Here’s a familiar scenario: You carefully compose a witty comment on the Internet, post it, and immediately have some jerk pop up to correct your grammar. Most of us hate these pedants with a passion and even equate them with Nazis. But not all grammar fascists are sneering know-it-alls with too much time on their hands. Some are actually kind of impressive.
10Wikipedia’s Most Pedantic Editor
Photo credit: Bryan Henderson
Wikipedia’s unpaid editors are a motley bunch, comprised of knowledge-obsessives, flame war fans, and at least one super-pedant who’d be spitting blood at this sentence. Meet Bryan Henderson, a man who hates the phrase “comprised of” with such passion that he dedicated eight years of his life to removing it from the encyclopedia entirely.
Since 2007, Henderson has put aside multiple hours every Sunday evening to round up and exterminate the 70–80 new instances of “comprised of” that have appeared over the previous week. He didn’t design a bot to do this. He actually sits down and spends an entire evening every week manually altering the offending pages. Over the years, Henderson’s quest has attracted so much attention that he’s been forced to create a 6,000-word page to justify his insane quest.
Although his efforts have seen him invited to Wikipedia’s offices to collect the company’s prestigious Barnstar editing award, not everyone thinks he deserves the accolade. The Guardian claims Henderson’s reasoning is flawed, and “comprised of” is not necessarily incorrect. However, that claim may be a bit rich, coming from a newspaper famed for its spelling mistakes.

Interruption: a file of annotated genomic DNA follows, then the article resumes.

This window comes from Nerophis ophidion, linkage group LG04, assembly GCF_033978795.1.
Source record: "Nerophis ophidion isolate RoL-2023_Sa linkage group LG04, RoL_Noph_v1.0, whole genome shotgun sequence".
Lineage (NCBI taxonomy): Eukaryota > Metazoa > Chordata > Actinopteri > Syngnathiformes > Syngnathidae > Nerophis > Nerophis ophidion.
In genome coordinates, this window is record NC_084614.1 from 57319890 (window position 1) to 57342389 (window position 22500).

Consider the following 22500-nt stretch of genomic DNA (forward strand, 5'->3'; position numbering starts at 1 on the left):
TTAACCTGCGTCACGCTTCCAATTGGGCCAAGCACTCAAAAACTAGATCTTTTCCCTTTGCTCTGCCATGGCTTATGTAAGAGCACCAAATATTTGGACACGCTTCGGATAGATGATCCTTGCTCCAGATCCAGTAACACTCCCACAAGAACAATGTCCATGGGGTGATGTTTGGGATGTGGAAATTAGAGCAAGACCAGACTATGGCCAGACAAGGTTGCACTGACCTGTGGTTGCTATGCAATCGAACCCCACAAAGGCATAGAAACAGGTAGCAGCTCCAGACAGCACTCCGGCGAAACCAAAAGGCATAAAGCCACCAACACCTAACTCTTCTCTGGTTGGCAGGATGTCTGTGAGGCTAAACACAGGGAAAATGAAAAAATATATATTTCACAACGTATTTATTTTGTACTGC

9One Man’s Anti-Typo Crusade
Photo credit: Benjamin Henson/NPR
A former school spelling bee champion, Jeff Deck grew up to be what he called “an editor with no off switch.” Faced with typos on billboards and other signs crowding their way into his life, he decided to do something about it. Calling on a couple friends for assistance, he set off to eliminate every typo he could find. His journey lasted 73 days.
Starting in Deck’s home state of New Hampshire, the team crossed 33 states and corrected hundreds of typos. They even had a run-in with the law. After adding a missing apostrophe to a sign at the Grand Canyon, the team were charged with vandalism, fined $3,000, and banned from entering national parkland for a year.
Although nothing quite matched their initial voyage, the team continued to make smaller typo-correcting trips right up until 2012.
8The Sneak Peak
Photo credit: stealthmountain/Twitter
People who use the words “sneak peak” usually mean a sneak preview (“peek”), but they’re mistakenly talking about sneaky mountaintops (“peaks”). Enter Twitter user Stealth Mountain.
Running since early 2012, Stealth Mountain automatically combs Twitter for anyone saying “sneak peak” and responds with “I think you mean ‘sneak peek.’ ” Although we don’t have any idea who programmed the bot, they sure love annoying people. Several websites have collected the Twittersphere’s responses to being told they’ve got their grammar wrong, and the results swing between hilarious and slightly scary.
While anyone can program such a bot and then go off to do something more productive with their time, Stealth Mountain has someone behind the scenes who routinely favorites the best responses. They’re still paying attention, no doubt basking in the warm glow of the chaos their pedantry has caused.
7The Society Obsessed With Apostrophes
In 2001, retired editor John Richards decided enough was enough. Sick of misused apostrophes, he set up the Apostrophe Protection Society to ensure no one ever mixed up “dog’s mess” and “dogs mess” again. This wasn’t a simple joke. John Richards was deadly serious.